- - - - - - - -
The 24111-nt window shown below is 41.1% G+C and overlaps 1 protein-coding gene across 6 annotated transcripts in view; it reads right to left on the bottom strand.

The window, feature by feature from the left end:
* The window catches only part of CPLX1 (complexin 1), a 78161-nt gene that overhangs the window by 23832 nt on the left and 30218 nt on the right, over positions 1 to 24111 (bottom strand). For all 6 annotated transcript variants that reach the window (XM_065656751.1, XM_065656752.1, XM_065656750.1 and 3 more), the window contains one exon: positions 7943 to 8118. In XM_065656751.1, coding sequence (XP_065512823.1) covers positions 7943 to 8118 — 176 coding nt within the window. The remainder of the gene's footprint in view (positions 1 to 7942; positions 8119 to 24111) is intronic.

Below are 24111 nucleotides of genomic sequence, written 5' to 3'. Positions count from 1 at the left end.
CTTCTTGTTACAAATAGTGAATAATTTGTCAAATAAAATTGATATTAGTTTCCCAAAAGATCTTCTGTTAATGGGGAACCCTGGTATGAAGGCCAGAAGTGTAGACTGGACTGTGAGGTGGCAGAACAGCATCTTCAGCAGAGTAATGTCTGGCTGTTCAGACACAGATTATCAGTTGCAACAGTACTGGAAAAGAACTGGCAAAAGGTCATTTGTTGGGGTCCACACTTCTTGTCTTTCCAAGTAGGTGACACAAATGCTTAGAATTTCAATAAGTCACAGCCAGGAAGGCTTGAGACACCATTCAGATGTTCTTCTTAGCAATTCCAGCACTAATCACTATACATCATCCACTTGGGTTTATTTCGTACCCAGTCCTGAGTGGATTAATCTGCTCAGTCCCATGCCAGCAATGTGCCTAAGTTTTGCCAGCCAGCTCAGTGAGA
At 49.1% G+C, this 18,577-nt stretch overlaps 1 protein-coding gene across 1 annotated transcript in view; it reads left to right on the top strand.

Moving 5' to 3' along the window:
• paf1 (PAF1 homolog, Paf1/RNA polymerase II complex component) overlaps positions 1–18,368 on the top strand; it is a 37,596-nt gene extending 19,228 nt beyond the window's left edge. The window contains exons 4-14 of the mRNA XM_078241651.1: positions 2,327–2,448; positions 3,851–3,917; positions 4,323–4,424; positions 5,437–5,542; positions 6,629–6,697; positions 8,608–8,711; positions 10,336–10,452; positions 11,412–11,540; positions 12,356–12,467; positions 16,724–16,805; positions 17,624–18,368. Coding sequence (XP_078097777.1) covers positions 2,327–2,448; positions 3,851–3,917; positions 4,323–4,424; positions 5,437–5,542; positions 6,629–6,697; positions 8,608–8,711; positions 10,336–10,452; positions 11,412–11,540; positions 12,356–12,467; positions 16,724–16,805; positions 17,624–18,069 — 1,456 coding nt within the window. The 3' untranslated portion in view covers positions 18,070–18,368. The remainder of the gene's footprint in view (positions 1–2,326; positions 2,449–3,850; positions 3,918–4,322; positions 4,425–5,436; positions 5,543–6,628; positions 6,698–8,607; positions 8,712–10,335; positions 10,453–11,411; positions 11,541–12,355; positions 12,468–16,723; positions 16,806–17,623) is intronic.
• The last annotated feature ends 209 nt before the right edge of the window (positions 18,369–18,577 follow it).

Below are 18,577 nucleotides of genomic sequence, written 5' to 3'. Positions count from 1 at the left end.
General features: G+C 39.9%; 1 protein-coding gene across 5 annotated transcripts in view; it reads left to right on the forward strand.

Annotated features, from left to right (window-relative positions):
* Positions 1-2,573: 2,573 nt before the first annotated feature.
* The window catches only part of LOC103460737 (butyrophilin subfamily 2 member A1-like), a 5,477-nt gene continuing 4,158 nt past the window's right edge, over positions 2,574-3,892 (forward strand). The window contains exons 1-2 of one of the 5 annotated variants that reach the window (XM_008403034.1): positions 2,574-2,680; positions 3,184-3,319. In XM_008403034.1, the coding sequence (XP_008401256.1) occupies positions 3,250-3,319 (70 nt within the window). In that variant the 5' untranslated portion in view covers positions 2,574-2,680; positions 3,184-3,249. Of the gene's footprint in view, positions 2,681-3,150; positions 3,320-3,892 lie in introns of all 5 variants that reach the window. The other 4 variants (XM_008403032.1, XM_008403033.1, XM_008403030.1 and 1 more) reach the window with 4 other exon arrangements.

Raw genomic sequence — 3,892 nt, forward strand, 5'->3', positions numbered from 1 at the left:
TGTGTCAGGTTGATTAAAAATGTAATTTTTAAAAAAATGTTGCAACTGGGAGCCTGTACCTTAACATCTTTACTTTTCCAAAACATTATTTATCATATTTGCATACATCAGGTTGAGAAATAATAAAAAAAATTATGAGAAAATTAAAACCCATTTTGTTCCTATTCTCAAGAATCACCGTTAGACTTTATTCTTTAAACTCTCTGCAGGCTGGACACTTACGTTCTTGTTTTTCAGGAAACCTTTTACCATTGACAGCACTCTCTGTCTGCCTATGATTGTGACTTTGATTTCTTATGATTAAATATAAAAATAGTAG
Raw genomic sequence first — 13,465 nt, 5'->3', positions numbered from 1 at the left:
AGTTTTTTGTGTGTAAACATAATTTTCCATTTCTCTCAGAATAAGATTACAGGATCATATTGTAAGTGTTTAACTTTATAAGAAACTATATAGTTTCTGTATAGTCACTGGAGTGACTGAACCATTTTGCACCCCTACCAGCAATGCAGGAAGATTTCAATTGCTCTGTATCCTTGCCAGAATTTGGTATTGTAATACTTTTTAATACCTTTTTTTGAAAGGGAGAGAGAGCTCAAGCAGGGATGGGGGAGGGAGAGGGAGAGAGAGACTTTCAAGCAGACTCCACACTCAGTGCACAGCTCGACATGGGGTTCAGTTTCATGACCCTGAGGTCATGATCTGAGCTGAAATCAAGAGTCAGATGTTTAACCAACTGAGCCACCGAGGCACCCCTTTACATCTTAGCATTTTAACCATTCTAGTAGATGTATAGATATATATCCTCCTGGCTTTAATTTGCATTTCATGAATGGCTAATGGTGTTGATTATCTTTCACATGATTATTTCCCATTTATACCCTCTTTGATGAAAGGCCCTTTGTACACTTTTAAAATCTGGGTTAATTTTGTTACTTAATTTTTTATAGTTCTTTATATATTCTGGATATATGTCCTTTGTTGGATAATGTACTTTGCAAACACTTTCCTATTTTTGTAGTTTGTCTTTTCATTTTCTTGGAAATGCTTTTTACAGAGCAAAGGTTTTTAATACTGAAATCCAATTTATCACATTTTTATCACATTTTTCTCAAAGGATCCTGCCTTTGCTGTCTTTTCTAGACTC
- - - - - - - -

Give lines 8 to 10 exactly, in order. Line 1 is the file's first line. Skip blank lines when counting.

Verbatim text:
• paf1 (PAF1 homolog, Paf1/RNA polymerase II complex component) overlaps positions 1–18,368 on the top strand; it is a 37,596-nt gene extending 19,228 nt beyond the window's left edge. The window contains exons 4-14 of the mRNA XM_078241651.1: positions 2,327–2,448; positions 3,851–3,917; positions 4,323–4,424; positions 5,437–5,542; positions 6,629–6,697; positions 8,608–8,711; positions 10,336–10,452; positions 11,412–11,540; positions 12,356–12,467; positions 16,724–16,805; positions 17,624–18,368. Coding sequence (XP_078097777.1) covers positions 2,327–2,448; positions 3,851–3,917; positions 4,323–4,424; positions 5,437–5,542; positions 6,629–6,697; positions 8,608–8,711; positions 10,336–10,452; positions 11,412–11,540; positions 12,356–12,467; positions 16,724–16,805; positions 17,624–18,069 — 1,456 coding nt within the window. The 3' untranslated portion in view covers positions 18,070–18,368. The remainder of the gene's footprint in view (positions 1–2,326; positions 2,449–3,850; positions 3,918–4,322; positions 4,425–5,436; positions 5,543–6,628; positions 6,698–8,607; positions 8,712–10,335; positions 10,453–11,411; positions 11,541–12,355; positions 12,468–16,723; positions 16,806–17,623) is intronic.
• The last annotated feature ends 209 nt before the right edge of the window (positions 18,369–18,577 follow it).

Below are 18,577 nucleotides of genomic sequence, written 5' to 3'. Positions count from 1 at the left end.